Virtual Practices supports continued growth at EC3\Legal

Print This Post

15 September 2014


Jennings says Virtual Practices is ‘an attractive option for growing new law firms’

The Virtual Practices (VP) hosted legal software and outsourced cashiering service is proving crucial to the continued growth of EC3\Legal two years on from the firm’s launch.

Set up in 2012, EC3\Legal advises on a range of employment, regulation and compliance, property, commercial and corporate law, with offices in London and Chelmsford.

Practice manager Gisele Coupe says the firm went live with VP later that year.

“We launched primarily as a firm specialising in M&A but it soon became apparent that our clients wanted a lot more ‘wrap around’ care and support, therefore over the past two years, in a very targeted way, we have been adding other practice areas,” she says.

“We knew from the outset that we didn’t want or need to incur the expense of bespoke software and that we’d require support when it came to things like training and being compliant with SRA regulations.

“We opted for Virtual Practices in the belief that we’d only use it for the legal cashiering service, but soon we also began to utilise it for our matter management.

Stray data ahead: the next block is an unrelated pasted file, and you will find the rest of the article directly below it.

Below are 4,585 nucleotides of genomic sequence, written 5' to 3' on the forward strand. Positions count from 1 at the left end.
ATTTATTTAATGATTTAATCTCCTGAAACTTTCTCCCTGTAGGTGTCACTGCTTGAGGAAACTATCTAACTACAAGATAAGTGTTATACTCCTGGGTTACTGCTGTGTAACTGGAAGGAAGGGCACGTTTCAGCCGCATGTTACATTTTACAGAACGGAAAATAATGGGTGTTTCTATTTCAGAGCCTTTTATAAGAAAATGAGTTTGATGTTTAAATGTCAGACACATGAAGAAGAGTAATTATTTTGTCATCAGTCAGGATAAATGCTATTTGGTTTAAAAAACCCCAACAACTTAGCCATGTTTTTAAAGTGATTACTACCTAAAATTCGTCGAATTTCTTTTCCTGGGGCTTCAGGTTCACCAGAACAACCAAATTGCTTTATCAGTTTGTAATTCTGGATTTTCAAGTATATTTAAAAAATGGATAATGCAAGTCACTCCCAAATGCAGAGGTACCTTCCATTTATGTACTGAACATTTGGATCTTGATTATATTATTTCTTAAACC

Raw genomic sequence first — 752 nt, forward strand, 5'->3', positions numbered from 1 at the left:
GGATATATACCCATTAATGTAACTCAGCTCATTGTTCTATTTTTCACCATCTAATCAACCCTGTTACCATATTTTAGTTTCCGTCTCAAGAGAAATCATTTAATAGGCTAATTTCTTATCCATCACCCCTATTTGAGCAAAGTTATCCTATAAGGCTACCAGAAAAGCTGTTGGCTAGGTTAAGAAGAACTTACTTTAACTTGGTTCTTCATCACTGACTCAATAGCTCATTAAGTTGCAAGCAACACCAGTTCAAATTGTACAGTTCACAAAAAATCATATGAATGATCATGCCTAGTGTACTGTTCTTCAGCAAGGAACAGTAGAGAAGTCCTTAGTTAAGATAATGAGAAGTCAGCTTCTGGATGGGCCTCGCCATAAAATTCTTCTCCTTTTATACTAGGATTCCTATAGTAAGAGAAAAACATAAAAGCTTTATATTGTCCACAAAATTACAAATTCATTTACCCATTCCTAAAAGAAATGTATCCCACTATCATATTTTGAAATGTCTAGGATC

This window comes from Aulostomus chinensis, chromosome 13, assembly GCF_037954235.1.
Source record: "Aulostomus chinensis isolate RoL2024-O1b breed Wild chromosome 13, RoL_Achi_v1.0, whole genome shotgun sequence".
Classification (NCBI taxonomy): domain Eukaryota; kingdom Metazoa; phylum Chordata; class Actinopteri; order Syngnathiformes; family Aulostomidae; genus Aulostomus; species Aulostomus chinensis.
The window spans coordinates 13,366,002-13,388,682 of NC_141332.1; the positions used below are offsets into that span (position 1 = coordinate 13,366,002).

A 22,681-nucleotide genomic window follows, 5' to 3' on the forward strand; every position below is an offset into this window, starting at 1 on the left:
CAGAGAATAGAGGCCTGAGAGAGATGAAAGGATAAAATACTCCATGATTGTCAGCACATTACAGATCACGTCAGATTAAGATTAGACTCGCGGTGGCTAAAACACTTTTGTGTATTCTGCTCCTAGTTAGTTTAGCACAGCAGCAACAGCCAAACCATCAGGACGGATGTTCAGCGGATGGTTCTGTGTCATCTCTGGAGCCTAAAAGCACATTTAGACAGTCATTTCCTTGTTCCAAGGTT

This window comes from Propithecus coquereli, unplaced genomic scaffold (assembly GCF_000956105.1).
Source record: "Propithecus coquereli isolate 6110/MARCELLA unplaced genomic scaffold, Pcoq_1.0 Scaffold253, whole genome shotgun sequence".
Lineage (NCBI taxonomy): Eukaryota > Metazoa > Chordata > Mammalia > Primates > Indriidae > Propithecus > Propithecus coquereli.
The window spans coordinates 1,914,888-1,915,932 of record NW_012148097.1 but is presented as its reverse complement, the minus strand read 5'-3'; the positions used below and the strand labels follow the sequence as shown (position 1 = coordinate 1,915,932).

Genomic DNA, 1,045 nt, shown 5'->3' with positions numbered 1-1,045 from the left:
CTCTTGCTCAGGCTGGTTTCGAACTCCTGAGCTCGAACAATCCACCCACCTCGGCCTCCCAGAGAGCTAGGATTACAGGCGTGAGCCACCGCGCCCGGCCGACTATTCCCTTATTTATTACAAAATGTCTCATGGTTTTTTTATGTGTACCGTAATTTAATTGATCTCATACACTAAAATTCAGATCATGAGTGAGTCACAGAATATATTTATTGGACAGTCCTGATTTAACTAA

“The great thing with VP is that it can grow with the firm and it’s very easy to add users as you go along. The VP team, and Natalie Jennings in particular, have been very helpful and precise in the way they have supported us through this process.”

Natalie Jennings, who heads up Virtual Practices, which is a division of legal software supplier , said: “Many of Virtual Practice’s attributes make it an attractive option for growing new law firms such as EC3\Legal.

“As the firm continues to grow in the coming years, Virtual Practices can adapt and grow with it.”

 



Associate News is provided by Legal Futures Associates.
Find out about becoming an Associate



Legal Futures Blog

The rise of the multi-disciplinary lawyer: A challenge for legal education

Catrina Denvir

The legal profession has been on the receiving end of much hype regarding the impact of technology. Recent commentators purport that the aspiring lawyer must be a triple threat, possessing knowledge of the law, coding expertise, and in-depth knowledge of legal technology. Yet, focusing on legal technology risks overlooking the need for skills that transcend latest fads. Legal technology is a means by which to handle data: to organise it, record it, extract it, analyse it, predict from it and leverage it. Quantitative and statistical literacy – the ability to understand, apply, visualise and infer from data – underpins technological literacy and yet receives very little attention from those who encourage innovation in the legal curriculum.

May 26th, 2017